10:28: Time for some tech specs. The iPad has a 9.7-in. display and runs an Apple-developed processor, the 1 GHz A4. It has 16 to 64 GB of storage and, Jobs says, 10 hours of battery life. "I can take a flight from San Francisco to Tokyo and watch video the whole way on one charge." And it has a month of standby life.

10:31: The iPad runs almost all of the 140,000 iPhone apps, "pixel-doubling" them to run them in full-screen mode. Software vice president Scott Forstall shows how the Facebook app looks and works, then demos ESPN's X Games Snowcrosss and talks about how its video plays smoothly on the iPad.

We're looking at how a fast-paced shooter game looks and runs--not unusual for the launch of a mobile device, rather unusual for an Apple device.

10:42: Two executives from the New York Times walk onstage to demonstrate how their new iPad program works. It has a lot of the look of the paper NYT, down to the fonts, but it also includes the usual interactive features--you can zoom in and out, play embedded videos, get the latest news and so on. Not a word about price, but I'm assuming that, like the current Times Reader program, it won't be free.

10:49: Demos of iPad versions of the Brushes art program, Electronic Arts' Need for Speed (impressively fast graphics) and's baseball-scores app follow. Note what we haven't gotten into so far, despite Jobs' mention of this as a tablet use case before: e-books.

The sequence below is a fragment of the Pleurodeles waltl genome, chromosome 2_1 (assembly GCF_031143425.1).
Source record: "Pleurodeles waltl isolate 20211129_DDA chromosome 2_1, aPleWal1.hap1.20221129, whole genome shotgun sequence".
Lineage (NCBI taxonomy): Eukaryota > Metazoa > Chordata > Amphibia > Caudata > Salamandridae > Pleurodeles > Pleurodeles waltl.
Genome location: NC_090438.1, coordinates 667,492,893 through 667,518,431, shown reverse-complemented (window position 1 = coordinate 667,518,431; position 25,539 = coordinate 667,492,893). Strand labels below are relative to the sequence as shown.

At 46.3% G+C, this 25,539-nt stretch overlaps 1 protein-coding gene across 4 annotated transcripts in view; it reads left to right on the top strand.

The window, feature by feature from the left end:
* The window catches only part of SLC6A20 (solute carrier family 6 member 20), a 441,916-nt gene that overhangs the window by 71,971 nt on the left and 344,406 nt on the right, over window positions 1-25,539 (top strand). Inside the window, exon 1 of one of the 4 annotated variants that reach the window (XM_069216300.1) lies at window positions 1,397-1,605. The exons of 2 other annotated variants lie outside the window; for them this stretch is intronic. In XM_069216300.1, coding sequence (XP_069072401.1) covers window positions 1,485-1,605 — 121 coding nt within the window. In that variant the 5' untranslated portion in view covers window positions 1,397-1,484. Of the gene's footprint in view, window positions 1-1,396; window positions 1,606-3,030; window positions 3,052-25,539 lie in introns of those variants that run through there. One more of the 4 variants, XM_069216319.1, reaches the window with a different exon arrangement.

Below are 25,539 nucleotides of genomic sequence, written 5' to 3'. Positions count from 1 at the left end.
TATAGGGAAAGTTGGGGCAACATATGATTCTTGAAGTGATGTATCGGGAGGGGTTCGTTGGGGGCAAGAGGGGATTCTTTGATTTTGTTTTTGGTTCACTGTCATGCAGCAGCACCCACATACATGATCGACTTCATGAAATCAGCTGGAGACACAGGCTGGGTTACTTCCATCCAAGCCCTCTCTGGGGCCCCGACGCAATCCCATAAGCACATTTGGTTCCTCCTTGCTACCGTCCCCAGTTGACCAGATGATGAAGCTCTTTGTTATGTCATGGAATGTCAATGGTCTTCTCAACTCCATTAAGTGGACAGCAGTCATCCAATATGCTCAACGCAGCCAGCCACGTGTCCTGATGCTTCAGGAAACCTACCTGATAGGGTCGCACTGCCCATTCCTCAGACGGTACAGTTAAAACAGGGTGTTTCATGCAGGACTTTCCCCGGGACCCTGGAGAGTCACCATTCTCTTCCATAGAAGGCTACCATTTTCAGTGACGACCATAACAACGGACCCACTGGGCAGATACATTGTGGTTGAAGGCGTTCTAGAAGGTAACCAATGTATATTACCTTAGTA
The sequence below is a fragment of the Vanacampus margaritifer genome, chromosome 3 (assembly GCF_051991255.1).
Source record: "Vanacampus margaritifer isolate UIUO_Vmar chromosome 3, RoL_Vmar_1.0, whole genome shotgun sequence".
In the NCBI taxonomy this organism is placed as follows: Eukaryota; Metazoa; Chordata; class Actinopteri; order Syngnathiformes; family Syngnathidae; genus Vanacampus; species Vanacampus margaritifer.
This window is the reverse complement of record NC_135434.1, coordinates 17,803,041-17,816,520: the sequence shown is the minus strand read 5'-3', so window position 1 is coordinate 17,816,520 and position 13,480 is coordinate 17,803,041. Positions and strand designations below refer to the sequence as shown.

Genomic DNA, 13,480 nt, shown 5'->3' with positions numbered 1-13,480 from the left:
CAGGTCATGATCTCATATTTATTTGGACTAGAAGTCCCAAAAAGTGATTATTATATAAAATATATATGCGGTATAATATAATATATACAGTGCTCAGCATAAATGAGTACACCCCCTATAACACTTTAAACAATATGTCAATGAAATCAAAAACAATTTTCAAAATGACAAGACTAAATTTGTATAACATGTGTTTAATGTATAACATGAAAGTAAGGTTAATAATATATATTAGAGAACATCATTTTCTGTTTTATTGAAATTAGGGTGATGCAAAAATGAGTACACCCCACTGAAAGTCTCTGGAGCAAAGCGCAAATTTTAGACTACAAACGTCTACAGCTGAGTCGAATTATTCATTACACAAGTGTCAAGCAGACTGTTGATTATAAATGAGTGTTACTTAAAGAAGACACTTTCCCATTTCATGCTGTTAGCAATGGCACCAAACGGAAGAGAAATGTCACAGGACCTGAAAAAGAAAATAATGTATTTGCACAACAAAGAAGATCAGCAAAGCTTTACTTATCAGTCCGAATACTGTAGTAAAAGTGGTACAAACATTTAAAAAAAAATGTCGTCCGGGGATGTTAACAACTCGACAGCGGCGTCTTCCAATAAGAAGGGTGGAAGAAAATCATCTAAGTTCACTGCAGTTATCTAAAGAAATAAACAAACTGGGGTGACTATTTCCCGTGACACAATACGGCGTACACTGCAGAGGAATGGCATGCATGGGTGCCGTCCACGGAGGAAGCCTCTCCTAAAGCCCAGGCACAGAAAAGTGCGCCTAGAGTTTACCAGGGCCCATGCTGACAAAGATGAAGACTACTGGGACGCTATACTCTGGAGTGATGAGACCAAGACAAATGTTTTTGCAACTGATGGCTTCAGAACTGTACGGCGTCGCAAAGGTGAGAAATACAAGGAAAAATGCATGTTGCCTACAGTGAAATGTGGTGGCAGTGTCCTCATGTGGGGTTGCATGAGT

10: 53: Jobs returns onstage to address that, crediting Amazon for doing "a fantastic job" with the Kindle and saying "we're going to stand on their shoulders." Apple's e-books reader is called iBooks; it includes an integrated store selling titles from (at the moment) Penguin, HarperCollins, Simon & Schuster, MacMillan and Hachette.

10:55: Jobs buys a copy of Ted Kennedy's "True Compass," it downloads in a few seconds and he starts flipping through it. He notes how it preserves the graphics and design of the original book (you can switch among a few different fonts on the fly). Apple--like Sony and Barnes & Noble--is using the increasingly industry-standard ePub format for its store.

11:08: The iPad will also include a version of Apple's Mac-only iWork productivity suite--word processing spreadsheets, presentations. Apple marketing vice president Phil Schiller comes onstage to explain how it relies on multi-touch gestures to do things that require mouse-and-keyboard combinations in the desktop version (for instance, you select multiple slides in a presentation by dragging one out of the outline, then dragging others on top of it). Schiller brags that the Pages word processor features "the most beautiful ruler you've ever seen in an application" and shows how to edit a Numbers spreadsheet with gestures that seem to owe a lot to the iPhone's copy-and-paste interface. While a lot of the things we've seen here look like inflated versions of iPhone apps, this looks like the kind of thing that requires a tablet's bigger screen.

11:11: Each iWork application will sell for $9.99 each and will "easily connect to projectors" to show off your work--so there's a pitch for traveling salespeople.